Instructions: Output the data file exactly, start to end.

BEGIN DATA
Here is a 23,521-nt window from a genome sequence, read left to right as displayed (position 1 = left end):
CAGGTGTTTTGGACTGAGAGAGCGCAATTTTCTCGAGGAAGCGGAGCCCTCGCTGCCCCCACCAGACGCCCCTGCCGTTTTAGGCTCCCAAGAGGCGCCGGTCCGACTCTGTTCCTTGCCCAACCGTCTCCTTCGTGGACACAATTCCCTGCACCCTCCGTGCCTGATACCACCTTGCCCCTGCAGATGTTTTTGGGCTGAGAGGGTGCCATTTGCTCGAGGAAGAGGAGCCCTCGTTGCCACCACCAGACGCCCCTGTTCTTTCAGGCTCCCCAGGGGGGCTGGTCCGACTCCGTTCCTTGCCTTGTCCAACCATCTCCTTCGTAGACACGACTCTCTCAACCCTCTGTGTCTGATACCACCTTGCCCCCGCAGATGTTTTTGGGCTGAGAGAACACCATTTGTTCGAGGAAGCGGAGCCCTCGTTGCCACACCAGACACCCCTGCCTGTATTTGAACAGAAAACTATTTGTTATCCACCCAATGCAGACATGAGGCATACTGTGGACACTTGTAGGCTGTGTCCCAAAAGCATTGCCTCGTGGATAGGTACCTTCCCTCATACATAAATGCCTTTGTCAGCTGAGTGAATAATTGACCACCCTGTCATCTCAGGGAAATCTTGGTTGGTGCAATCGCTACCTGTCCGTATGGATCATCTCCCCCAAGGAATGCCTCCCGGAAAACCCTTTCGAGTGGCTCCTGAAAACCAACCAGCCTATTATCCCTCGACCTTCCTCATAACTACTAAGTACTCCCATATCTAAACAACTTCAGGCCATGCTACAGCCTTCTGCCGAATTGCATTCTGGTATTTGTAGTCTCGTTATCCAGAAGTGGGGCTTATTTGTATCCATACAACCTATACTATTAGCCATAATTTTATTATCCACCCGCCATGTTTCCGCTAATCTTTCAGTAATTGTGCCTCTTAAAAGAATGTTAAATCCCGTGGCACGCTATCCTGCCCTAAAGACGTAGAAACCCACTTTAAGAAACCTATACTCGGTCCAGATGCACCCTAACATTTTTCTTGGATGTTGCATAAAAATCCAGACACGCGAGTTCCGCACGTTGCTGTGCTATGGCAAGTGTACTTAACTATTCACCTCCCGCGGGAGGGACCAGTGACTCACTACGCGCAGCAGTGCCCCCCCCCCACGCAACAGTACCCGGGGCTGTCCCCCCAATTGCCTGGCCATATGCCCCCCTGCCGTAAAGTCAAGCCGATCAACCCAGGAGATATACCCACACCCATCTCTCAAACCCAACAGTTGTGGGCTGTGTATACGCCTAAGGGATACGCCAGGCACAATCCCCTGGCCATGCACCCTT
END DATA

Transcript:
Here is a 23,521-nt window from a genome sequence, read left to right as displayed (position 1 = left end):
CAGGTGTTTTGGACTGAGAGAGCGCAATTTTCTCGAGGAAGCGGAGCCCTCGCTGCCCCCACCAGACGCCCCTGCCGTTTTAGGCTCCCAAGAGGCGCCGGTCCGACTCTGTTCCTTGCCCAACCGTCTCCTTCGTGGACACAATTCCCTGCACCCTCCGTGCCTGATACCACCTTGCCCCTGCAGATGTTTTTGGGCTGAGAGGGTGCCATTTGCTCGAGGAAGAGGAGCCCTCGTTGCCACCACCAGACGCCCCTGTTCTTTCAGGCTCCCCAGGGGGGCTGGTCCGACTCCGTTCCTTGCCTTGTCCAACCATCTCCTTCGTAGACACGACTCTCTCAACCCTCTGTGTCTGATACCACCTTGCCCCCGCAGATGTTTTTGGGCTGAGAGAACACCATTTGTTCGAGGAAGCGGAGCCCTCGTTGCCACACCAGACACCCCTGCCTGTATTTGAACAGAAAACTATTTGTTATCCACCCAATGCAGACATGAGGCATACTGTGGACACTTGTAGGCTGTGTCCCAAAAGCATTGCCTCGTGGATAGGTACCTTCCCTCATACATAAATGCCTTTGTCAGCTGAGTGAATAATTGACCACCCTGTCATCTCAGGGAAATCTTGGTTGGTGCAATCGCTACCTGTCCGTATGGATCATCTCCCCCAAGGAATGCCTCCCGGAAAACCCTTTCGAGTGGCTCCTGAAAACCAACCAGCCTATTATCCCTCGACCTTCCTCATAACTACTAAGTACTCCCATATCTAAACAACTTCAGGCCATGCTACAGCCTTCTGCCGAATTGCATTCTGGTATTTGTAGTCTCGTTATCCAGAAGTGGGGCTTATTTGTATCCATACAACCTATACTATTAGCCATAATTTTATTATCCACCCGCCATGTTTCCGCTAATCTTTCAGTAATTGTGCCTCTTAAAAGAATGTTAAATCCCGTGGCACGCTATCCTGCCCTAAAGACGTAGAAACCCACTTTAAGAAACCTATACTCGGTCCAGATGCACCCTAACATTTTTCTTGGATGTTGCATAAAAATCCAGACACGCGAGTTCCGCACGTTGCTGTGCTATGGCAAGTGTACTTAACTATTCACCTCCCGCGGGAGGGACCAGTGACTCACTACGCGCAGCAGTGCCCCCCCCCCACGCAACAGTACCCGGGGCTGTCCCCCCAATTGCCTGGCCATATGCCCCCCTGCCGTAAAGTCAAGCCGATCAACCCAGGAGATATACCCACACCCATCTCTCAAACCCAACAGTTGTGGGCTGTGTATACGCCTAAGGGATACGCCAGGCACAATCCCCTGGCCATGCACCCTT